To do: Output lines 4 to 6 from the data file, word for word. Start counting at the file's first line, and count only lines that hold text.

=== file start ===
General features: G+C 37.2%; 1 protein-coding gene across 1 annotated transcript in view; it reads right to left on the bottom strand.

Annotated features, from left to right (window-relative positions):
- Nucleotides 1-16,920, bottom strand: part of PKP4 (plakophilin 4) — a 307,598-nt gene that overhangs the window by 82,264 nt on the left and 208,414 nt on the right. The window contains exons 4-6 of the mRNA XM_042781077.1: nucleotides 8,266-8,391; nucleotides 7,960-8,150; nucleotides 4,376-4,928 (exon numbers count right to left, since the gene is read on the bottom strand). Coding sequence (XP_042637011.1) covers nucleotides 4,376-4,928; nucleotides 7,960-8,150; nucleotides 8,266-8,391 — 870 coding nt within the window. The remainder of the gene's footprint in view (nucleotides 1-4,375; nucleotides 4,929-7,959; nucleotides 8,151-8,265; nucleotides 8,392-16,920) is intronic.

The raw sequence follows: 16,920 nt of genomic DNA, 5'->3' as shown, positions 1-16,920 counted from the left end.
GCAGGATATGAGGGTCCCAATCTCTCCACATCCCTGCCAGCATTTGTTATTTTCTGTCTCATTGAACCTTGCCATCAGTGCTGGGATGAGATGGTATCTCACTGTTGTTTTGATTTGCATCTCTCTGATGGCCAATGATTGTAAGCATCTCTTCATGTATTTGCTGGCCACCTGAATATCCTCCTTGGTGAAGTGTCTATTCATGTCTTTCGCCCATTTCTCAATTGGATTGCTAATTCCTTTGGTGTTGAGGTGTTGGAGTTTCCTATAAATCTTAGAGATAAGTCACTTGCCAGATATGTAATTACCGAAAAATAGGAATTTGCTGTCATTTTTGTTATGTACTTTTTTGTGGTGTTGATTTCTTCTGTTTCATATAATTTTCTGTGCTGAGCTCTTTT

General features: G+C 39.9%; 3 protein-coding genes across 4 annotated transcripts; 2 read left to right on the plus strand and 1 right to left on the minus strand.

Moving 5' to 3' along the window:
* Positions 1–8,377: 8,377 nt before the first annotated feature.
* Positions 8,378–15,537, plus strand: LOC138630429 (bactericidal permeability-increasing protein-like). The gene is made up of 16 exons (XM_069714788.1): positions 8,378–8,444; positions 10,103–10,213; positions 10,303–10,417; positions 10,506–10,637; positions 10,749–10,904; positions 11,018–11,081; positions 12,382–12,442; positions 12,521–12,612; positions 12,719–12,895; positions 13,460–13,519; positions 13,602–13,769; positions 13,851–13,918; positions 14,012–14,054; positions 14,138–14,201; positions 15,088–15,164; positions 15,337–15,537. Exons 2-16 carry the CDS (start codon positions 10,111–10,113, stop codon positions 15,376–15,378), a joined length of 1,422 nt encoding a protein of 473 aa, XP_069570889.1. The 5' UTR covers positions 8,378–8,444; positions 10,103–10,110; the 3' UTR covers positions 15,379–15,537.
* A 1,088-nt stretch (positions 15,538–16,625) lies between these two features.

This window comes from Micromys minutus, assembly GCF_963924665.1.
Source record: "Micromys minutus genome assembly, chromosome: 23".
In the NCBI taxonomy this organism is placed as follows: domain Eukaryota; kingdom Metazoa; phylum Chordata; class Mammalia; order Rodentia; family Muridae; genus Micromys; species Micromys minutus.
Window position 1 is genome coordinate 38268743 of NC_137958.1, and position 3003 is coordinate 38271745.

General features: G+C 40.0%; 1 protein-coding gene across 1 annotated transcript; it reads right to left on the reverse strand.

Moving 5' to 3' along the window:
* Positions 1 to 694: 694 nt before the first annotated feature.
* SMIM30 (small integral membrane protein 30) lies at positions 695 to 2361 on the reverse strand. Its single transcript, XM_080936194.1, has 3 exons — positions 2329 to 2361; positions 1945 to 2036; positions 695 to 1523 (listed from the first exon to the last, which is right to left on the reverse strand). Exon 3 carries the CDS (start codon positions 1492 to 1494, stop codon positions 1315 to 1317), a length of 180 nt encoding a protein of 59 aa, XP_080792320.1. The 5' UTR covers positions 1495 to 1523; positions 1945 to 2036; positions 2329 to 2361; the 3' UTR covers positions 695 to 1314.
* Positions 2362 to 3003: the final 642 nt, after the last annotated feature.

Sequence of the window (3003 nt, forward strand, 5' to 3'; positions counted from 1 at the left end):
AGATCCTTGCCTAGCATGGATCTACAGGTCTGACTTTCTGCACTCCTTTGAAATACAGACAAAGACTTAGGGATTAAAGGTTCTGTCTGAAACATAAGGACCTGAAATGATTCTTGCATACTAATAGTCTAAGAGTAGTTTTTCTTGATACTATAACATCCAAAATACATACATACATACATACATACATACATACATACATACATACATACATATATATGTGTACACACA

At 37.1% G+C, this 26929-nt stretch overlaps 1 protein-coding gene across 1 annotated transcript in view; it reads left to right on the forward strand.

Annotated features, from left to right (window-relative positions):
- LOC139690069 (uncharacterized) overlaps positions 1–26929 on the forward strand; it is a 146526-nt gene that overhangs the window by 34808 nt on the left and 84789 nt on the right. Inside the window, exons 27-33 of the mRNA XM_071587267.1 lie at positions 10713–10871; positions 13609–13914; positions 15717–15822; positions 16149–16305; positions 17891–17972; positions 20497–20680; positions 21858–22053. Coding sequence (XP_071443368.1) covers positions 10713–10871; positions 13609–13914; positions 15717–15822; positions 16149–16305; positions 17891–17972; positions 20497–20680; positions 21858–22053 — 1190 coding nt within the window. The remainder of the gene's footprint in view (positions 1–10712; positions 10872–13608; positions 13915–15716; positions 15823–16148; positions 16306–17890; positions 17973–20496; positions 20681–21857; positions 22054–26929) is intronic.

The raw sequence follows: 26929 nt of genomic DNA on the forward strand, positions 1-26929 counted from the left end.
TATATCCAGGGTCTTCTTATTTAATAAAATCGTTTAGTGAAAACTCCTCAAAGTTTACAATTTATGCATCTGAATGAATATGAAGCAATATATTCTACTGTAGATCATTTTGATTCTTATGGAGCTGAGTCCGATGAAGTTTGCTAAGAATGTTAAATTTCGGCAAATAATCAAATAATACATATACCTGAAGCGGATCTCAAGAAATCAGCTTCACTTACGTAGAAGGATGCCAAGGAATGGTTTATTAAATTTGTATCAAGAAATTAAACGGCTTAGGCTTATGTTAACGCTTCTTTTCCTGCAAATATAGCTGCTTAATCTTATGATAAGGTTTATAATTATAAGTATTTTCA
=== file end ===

The raw sequence follows: 16,920 nt of genomic DNA, 5'->3' as shown, positions 1-16,920 counted from the left end.
GCAGGATATGAGGGTCCCAATCTCTCCACATCCCTGCCAGCATTTGTTATTTTCTGTCTCATTGAACCTTGCCATCAGTGCTGGGATGAGATGGTATCTCACTGTTGTTTTGATTTGCATCTCTCTGATGGCCAATGATTGTAAGCATCTCTTCATGTATTTGCTGGCCACCTGAATATCCTCCTTGGTGAAGTGTCTATTCATGTCTTTCGCCCATTTCTCAATTGGATTGCTAATTCCTTTGGTGTTGAGGTGTTGGAGTTTCCTATAAATCTTAGAGATAAGTCACTTGCCAGATATGTAATTACCGAAAAATAGGAATTTGCTGTCATTTTTGTTATGTACTTTTTTGTGGTGTTGATTTCTTCTGTTTCATATAATTTTCTGTGCTGAGCTCTTTT

General features: G+C 39.9%; 3 protein-coding genes across 4 annotated transcripts; 2 read left to right on the plus strand and 1 right to left on the minus strand.